Page:The Melanesians Studies in their Anthropology and Folklore.djvu/334

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Arts of Life.

are protected with caps, and the arrows themselves carried in a quiver. The man in a rage who is ready to shoot pulls off the caps and thrusts them into his hair, and grasps a number of arrows in his bow hand. The shafts of these toto arrows are most elaborately ornamented in Santa Maria. No arrows are feathered.

At Santa Cruz the foreshaft is of palm wood, carved with shark's tooth or shell, and painted red and white. The
Shell Adze. Torres Islands.
bone head is covered with a preparation of vegetable ashes, which gives great supernatural power. The fore-shaft is bound at intervals with a string of fibre, which is covered with the same sort of preparation which covers the bone point; and this binding is no doubt done with charms to fasten supernatural qualities on the arrow.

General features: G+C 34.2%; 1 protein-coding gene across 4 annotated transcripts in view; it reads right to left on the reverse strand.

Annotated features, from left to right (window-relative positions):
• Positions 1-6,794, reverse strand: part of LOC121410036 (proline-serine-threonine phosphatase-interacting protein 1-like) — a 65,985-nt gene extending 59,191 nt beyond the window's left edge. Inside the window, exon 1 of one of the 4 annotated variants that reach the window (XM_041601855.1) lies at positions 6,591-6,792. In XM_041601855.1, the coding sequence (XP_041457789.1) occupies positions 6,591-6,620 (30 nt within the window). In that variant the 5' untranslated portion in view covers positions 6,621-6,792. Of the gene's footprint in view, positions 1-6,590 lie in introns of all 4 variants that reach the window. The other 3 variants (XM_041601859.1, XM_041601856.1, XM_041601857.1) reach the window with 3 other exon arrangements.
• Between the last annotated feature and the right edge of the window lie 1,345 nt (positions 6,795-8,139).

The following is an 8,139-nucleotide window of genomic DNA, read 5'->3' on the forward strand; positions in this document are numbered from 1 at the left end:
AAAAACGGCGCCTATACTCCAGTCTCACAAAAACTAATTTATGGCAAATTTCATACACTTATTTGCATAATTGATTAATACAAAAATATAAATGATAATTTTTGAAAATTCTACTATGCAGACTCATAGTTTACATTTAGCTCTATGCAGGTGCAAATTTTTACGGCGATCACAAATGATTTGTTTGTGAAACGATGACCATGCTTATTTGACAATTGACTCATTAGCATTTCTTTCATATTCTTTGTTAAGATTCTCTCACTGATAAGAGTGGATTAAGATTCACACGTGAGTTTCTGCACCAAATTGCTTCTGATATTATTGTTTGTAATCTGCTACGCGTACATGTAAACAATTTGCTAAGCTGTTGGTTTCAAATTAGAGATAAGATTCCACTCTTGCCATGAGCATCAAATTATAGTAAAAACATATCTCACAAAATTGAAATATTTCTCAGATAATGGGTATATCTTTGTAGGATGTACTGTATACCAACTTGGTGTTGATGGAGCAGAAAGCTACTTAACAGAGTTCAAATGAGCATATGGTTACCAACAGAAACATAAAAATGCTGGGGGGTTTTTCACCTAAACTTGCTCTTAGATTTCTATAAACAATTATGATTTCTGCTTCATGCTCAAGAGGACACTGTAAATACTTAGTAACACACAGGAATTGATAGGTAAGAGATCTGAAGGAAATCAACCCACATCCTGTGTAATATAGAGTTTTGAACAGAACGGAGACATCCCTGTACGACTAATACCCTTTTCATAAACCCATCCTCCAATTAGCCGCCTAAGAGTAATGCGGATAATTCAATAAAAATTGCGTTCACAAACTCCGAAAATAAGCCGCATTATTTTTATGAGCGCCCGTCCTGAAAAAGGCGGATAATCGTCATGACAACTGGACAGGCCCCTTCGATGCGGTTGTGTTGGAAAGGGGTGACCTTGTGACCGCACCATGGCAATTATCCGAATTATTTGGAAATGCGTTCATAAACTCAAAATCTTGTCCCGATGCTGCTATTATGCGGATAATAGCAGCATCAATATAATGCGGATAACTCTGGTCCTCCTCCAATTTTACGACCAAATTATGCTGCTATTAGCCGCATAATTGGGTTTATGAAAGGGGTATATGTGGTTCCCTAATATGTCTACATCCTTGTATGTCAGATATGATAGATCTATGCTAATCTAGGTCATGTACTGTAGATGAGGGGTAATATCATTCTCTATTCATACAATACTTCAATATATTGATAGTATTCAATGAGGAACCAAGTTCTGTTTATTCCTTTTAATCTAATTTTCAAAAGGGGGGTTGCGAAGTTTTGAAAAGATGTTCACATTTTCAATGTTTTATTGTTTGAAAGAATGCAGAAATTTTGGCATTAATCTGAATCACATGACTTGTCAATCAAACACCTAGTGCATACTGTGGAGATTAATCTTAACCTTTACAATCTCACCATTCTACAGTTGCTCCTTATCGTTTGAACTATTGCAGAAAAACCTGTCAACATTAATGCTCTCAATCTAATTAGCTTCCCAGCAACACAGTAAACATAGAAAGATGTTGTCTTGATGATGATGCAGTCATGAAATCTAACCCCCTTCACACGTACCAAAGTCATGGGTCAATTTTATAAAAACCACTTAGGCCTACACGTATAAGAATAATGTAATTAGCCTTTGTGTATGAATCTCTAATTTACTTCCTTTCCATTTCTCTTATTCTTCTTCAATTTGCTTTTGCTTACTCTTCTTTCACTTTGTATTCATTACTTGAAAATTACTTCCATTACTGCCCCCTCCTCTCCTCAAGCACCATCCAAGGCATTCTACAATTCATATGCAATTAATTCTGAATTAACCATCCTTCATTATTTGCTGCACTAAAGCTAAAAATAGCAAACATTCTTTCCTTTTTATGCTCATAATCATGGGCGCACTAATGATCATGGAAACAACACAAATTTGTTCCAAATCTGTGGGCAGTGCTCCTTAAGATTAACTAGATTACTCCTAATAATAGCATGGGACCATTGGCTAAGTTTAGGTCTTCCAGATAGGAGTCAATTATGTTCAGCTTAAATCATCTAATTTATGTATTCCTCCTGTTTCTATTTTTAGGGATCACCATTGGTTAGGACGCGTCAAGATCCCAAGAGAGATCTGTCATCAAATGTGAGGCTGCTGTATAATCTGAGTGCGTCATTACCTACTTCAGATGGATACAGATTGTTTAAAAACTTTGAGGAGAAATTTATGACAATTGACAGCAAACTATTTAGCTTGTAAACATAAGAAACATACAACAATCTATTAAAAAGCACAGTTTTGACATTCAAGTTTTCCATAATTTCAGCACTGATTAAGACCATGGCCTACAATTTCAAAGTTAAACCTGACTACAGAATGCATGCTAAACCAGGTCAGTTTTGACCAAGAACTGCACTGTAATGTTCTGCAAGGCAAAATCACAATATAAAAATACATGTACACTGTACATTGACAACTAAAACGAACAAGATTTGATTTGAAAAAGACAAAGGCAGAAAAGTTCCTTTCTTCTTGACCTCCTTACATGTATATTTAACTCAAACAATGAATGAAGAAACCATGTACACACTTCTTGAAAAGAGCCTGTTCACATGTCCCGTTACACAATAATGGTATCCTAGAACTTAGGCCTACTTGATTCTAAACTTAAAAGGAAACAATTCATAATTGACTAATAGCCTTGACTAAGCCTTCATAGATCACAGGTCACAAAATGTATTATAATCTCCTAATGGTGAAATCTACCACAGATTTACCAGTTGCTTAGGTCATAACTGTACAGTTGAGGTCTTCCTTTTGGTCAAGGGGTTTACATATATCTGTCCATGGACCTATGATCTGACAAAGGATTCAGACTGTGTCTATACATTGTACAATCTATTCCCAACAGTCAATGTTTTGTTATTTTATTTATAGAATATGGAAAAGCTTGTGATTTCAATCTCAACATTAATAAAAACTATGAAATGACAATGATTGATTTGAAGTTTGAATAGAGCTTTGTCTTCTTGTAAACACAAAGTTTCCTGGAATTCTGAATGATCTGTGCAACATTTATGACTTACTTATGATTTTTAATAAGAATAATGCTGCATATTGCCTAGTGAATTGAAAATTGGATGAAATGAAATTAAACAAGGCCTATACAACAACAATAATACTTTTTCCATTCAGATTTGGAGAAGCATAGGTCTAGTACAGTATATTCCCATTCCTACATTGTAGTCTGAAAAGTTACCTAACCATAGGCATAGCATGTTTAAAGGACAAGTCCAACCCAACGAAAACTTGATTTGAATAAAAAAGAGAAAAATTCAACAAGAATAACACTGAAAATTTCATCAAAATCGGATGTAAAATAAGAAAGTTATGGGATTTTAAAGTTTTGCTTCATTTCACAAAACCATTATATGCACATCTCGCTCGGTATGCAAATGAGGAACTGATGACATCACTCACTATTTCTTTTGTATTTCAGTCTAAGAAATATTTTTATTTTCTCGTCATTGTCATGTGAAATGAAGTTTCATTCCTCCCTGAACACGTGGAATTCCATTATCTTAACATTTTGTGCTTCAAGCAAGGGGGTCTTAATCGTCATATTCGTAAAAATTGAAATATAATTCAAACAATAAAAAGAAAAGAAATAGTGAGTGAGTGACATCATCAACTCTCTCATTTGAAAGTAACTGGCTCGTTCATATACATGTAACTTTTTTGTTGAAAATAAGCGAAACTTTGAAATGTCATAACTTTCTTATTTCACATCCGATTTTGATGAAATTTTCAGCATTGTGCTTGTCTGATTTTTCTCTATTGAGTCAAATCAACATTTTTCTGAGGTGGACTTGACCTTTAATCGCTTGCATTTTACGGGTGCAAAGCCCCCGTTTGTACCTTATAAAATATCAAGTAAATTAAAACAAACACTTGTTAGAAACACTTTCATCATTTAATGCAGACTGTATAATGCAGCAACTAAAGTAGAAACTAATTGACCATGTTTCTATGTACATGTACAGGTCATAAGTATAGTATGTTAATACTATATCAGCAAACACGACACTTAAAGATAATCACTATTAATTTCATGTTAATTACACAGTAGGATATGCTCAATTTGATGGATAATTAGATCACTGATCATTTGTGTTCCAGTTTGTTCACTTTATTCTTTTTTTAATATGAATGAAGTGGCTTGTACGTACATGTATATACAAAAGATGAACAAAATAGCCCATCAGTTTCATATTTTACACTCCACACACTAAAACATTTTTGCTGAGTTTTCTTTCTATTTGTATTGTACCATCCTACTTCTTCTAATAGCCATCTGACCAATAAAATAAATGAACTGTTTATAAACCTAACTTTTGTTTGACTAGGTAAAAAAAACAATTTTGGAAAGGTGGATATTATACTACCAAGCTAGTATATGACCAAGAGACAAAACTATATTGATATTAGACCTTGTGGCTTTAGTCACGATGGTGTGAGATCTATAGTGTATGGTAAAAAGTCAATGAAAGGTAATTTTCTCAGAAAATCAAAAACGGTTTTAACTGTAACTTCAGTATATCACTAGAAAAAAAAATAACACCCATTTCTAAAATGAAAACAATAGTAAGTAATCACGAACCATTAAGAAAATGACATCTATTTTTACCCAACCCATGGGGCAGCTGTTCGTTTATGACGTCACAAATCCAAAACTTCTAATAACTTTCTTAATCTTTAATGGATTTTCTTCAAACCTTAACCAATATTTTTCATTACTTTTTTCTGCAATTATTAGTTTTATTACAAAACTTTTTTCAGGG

The common result of a wound from any of these arrows, whether 'poisoned' or of bare bone, is certainly tetanus, which is expected. Even if, however, the loki be, as has been supposed, some kind of strychnine, it is well established that this is not the cause of the disease. If it be asked how the very common belief has arisen that these arrows are poisoned with putrefying human flesh, if the preparation be wholly vegetable as above described, I can but conjecture that natives answered 'dead man' to early traders' enquiries. The native meant that the deadly qualities of the weapon came from the dead man of whose bone the head was made;